Japan

6. Do not regret your past (我事におゐて後悔をせす)

There are times when one has to make decisions.  Decisions, even if weighed carefully, are not always successful.  However, if you tried your best, and you put your best efforts into achieving the right outcome, that is good enough.  Of course, this does not apply to someone who is reckless and stubborn.  However, those who have the right intent need not dwell on the past that they cannot fix.  Instead repent, move on, and become better.

7. Never have bad intentions or envy in your heart (善惡に他をねたむ心なし)

Jealousy clouds the heart with envy; envy poisons the mind with anger and despair.  What seems to be someone else’s treasure may be a great burden.  With selfish desires in the heart, we cannot truly live a fulfilling life or be at peace with ourselves or others.  That lifestyle of those you envy may earn them an early death and debts for generations.  It is nothing to be jealous about.

8. Never let yourself be saddened by a separation (いつれの道にもわかれをかなします)

According to the Buddha, attachment is the source of all suffering.   Meister Eckhart says, “He who would be serene and pure needs but detachment”.  Separation can apply to losing a partner, a pet, money, possessions or anything of the sort.  Things will come and go.  People will enter and leave.  Let them go.  The Divine will is going to decide who is going to be with whom and how. 

9. Complaining and bearing grudges are appropriate neither for oneself or others (自他共にうらみかこつ心なし)

Our selfish desires may lead us to complain about others.  For instance, if a person is unsatisfied with another person, he may spread rumors or complain about the other behind his back.  He may also hold a grudge against such a person.  This is not the behavior of a wise person.  Deal with it, it will make you stronger. 

10. Do not let yourself be guided by the feeling of lust or love (れんほの道思ひよるこゝろなし)

In the context of Buddhism, In Buddhism there are five different kinds of desires based on desire for money, lust, appetite, desire for fame, desire for sleep.  Out of these, lust, being a biological drive, is very hard to avoid.  Control yourself and use logical thought when going down that path.  To be at the whim of emotion is to be a slave and then to be attached to most temporary of material possessions: a mortal body.  It will not even withstand the wind like the mountain, or show the same splendor for aeons like the stars.  These too are material objects which will have their death as The Giver and Taker ordains.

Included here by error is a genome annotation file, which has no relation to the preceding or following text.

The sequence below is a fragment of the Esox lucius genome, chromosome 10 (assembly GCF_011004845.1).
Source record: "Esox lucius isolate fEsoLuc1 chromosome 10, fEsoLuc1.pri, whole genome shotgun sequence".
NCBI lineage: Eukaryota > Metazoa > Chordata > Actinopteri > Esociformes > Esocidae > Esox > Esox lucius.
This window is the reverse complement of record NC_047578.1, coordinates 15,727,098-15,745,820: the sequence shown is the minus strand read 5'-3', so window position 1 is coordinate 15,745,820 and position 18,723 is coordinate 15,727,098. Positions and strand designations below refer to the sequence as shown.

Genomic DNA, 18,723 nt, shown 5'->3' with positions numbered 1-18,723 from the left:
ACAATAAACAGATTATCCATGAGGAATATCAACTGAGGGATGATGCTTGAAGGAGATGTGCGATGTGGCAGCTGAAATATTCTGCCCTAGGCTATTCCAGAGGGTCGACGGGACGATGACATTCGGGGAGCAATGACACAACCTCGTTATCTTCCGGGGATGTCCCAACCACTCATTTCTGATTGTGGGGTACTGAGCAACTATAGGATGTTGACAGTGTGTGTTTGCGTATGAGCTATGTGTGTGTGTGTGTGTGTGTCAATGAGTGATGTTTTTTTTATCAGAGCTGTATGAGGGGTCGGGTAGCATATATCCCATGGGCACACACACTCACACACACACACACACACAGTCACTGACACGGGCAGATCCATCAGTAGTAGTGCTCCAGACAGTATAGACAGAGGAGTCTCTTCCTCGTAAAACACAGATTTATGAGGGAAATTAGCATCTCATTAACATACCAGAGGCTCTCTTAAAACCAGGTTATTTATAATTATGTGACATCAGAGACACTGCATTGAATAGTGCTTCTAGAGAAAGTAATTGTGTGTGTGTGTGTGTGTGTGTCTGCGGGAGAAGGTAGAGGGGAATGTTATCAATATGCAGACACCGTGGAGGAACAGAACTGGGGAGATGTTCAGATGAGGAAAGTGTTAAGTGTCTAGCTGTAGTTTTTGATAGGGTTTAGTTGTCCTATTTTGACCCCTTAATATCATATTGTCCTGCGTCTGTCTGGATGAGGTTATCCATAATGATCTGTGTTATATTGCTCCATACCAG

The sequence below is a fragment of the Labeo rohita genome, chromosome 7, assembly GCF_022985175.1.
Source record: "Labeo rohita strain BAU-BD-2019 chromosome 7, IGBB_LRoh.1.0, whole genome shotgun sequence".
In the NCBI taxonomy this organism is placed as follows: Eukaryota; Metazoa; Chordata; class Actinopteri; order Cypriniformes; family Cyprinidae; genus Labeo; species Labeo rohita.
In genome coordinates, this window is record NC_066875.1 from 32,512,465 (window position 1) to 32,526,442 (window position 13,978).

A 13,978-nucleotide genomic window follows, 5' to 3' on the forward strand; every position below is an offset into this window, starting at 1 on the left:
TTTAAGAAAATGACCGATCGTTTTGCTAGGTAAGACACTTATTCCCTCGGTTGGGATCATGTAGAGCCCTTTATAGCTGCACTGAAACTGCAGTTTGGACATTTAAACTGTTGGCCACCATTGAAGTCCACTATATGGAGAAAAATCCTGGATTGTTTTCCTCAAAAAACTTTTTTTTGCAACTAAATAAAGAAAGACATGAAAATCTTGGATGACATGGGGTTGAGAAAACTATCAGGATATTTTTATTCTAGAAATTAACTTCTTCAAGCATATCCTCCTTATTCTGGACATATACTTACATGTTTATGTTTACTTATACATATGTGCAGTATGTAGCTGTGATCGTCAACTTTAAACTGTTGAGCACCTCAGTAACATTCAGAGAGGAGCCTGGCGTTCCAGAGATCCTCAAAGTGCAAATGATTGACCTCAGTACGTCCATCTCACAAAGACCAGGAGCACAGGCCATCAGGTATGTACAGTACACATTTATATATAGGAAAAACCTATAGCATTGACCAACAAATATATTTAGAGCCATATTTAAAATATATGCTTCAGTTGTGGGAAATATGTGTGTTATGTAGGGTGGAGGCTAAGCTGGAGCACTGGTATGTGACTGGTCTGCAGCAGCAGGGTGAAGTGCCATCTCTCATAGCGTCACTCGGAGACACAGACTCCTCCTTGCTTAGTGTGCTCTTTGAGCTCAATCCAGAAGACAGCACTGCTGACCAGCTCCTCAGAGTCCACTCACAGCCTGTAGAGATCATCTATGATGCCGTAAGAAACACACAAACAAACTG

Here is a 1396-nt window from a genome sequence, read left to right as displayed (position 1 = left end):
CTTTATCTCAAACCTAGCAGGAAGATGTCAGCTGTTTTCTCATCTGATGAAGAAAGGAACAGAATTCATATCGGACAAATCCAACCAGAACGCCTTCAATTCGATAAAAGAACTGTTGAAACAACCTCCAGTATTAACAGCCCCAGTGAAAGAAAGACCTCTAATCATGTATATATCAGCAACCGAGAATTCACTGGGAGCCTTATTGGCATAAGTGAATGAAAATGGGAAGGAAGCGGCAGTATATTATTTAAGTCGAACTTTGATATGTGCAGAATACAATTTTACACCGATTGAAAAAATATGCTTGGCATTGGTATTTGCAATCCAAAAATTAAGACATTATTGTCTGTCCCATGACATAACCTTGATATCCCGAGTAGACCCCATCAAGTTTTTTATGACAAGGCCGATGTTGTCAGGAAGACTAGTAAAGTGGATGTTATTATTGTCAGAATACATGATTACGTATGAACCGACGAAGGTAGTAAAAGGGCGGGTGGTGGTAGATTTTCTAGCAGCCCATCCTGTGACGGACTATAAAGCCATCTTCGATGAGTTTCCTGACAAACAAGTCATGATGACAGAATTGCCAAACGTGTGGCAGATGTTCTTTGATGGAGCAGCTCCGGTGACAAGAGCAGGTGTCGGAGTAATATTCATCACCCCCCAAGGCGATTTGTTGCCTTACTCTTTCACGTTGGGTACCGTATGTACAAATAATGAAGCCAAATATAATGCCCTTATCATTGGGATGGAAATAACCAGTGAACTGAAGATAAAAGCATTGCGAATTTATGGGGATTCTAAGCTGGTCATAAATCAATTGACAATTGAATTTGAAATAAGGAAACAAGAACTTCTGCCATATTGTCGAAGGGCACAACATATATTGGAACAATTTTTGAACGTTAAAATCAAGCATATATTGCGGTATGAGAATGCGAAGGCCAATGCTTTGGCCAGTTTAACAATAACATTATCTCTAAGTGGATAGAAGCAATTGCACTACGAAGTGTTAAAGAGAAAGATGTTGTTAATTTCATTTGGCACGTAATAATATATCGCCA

11. In all things, have no preferences (物毎にすきこのむ事なし)

Again, this does not mean to become a nihilist.  On the contrary, it means to not be obsessed over small and inconsequential matters.  Do not be driven or guided by what you cannot control.

12. Be indifferent to where you live (私宅におゐてのそむ心なし)

Where you live is not a matter of importance when you follow this way.  As you are already trying to depart from these cares, you should be able to be steadfast and thrive anywhere.

13. Do not pursue the taste of luxurious food (身ひとつに美食をこのます)

The purpose of eating is to nourish oneself.  Luxurious food does not accomplish this any better than simple food.  In his life, Musashi was a warrior who at times faced levels of extreme privation.  However, in the worldview of the bushi, life itself is preparation for war.  Avoiding that which is unnecessary is better than indulging in it.

14. Do not become attached to old possessions you no longer need (末々代物なる古き道具を所持せす)

Nothing in the world remains ours forever.  Upon death, one’s personal items typically become the property of another.  Removing clutter from your life with generosity allows you to live a more unhindered existence and also be aware that you need little.  You came into the world with nothing, you travel lightly in the world, and you will leave it with nothing.

15. Do not act following customary beliefs (わか身にいたり物いみする事なし)

Although this seems to contradict the first principle, all this is saying is that there are times in which what is popular will not always be right.  For instance, what use is it to worship celebrities, to bury oneself in pursuit of that extolled?  It just wastes time and time is what you will never have enough of.  Walk the way and live guided by what is ever-enduring.  It will be there after this society has faded into the sands of history.

16. Do not collect weapons or practice with weapons beyond what is useful (兵具は格別よの道具たしなます)

What is the utility of engaging in hours practicing or acquiring that which you do not need?  For the warrior, weapons are not merely possessions to be owned and collected in the same manner that a merchant may collect trinkets.  Today we may not need swords, but instead must use other objects for defense of person, loved ones, and property.  Are these tools, worth much pursuit?

17. Don’t spend your entire life being preoccupied with death (道におゐてハ 死を いとわす 思ふ)